Alex Veronelli, Product Manager for Aurifil Thread, took a nice video at the SAQA Art Meets Science exhibition at Festival of Quilts in Birmingham, England last week. He zooms in on Lepidoptera, one of my pieces! I’ve had the pleasure of meeting Alex at several Quilt Markets, as I am on Aurifil’s Artists’ Team (the A-Team!). He always has mobs of quilters around him, since he is a sweetheart of a guy, and has an adorable Italian accent to boot!  :-)  If you are on Facebook, befriend him and you can see other great videos, get industry scoops and find out the latest from Aurifil.

Art Meets Science at Festival of Quilts

My friend Melinda Schwakhofer, an American living in England, attended the Festival of Quilts in Birmingham England last week, and took these photos of the SAQA Art Meets Science exhibition, in which I have two pieces.

Here is a woman taking a shot of my tiny piece Coleus. At 7-1/2" x 11", I think it must have been the smallest piece in the exhibition!

SAQA volunteers answer questions about the exhibition and explain SAQA’s mission.

Here is Lepidoptera (left) hanging.

This exhibition had hard white walls that set off the artwork very nicely. Art Meets Science “explores the unexpected intersection of two seemingly different disciplines, Art and Science. These 35 artworks focus upon inspiration from scientific theories or phenomena expressed in new and unexpected ways. They illustrate, with strikingly visual impact, a gamut of scientific ideas, from the harmonies of randomness to the dynamics produced by scientific imagery.”

Melinda had two beautiful pieces displayed at Festival, too. You can see her pieces, Cleaved (created for her recent marriage), and Winter Trees Wept (a powerful piece about the removal of her native American Muscogee ancestors from their land in the 1830s) on her fabulous blog, Inspiraculum. You’ll find more photos from Festival of Quilts in her most recent post. Thanks again, Melinda!  :-)

All photos courtesy of Melinda Schwakhofer-Coxon. Website:

Tuesday, August 24, 2010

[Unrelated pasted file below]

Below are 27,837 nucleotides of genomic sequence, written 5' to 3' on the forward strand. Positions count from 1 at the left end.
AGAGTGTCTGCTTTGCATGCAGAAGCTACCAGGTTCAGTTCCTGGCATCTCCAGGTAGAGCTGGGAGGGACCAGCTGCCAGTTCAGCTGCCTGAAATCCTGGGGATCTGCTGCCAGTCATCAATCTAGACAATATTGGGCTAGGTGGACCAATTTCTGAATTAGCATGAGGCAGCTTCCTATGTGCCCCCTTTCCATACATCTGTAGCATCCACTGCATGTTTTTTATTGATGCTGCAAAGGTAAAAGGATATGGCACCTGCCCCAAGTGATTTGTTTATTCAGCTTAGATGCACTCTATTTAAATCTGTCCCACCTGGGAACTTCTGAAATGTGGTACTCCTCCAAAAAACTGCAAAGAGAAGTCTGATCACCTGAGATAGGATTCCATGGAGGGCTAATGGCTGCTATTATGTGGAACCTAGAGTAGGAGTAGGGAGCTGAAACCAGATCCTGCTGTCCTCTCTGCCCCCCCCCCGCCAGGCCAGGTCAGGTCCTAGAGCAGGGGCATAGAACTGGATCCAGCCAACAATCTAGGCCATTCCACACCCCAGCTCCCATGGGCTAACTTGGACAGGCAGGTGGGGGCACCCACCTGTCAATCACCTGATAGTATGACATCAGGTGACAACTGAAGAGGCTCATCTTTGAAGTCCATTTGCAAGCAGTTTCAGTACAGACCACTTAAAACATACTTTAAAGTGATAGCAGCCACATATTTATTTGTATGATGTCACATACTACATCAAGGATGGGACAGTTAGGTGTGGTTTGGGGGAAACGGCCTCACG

Hooray for the Bendable Bright Light

I just purchased and installed a Bendable Bright Light, and I am loving it! The Bendable Bright Light has an energy-efficient LED that provides 100,000 hours of light. (That means you could use it about 12 hours a day for 20 years before the bulb burned out.) It comes with an 8-foot power cord. I mounted mine on the side of my machine. You simply attach the mounting bracket using the adhesive 3M squares included, and slide in the circular base of the light. You can purchase additional mounting brackets if you have other machines and want to move the light from one to the other.

Along the back of my machine, I used the little clips provided, with more adhesive squares, to string the cord along and out of my way: 

It was very easy to install. And the best part is that it makes the area under the presser foot so much brighter! It might be hard to see in these photos, but it really makes a huge difference. 
Here’s a photo showing my machine turned on, with its light only:

And here’s a photo with both my machine’s light and the Bendable Bright Light:

You can see how much more light it provides if you look at the shadow cast by the foot in the photo above, compared to the other photo. 

It is very easy to position exactly where you need it because it has a long, flexible arm. It would be wonderful for beaders, embroiderers, and other crafters, and anyone with aging eyes.

This light retails for $49.95, but I found it online for less ($27.95 at

Monday, August 23, 2010

SAQA 2010 Benefit Auction coming Sept. 20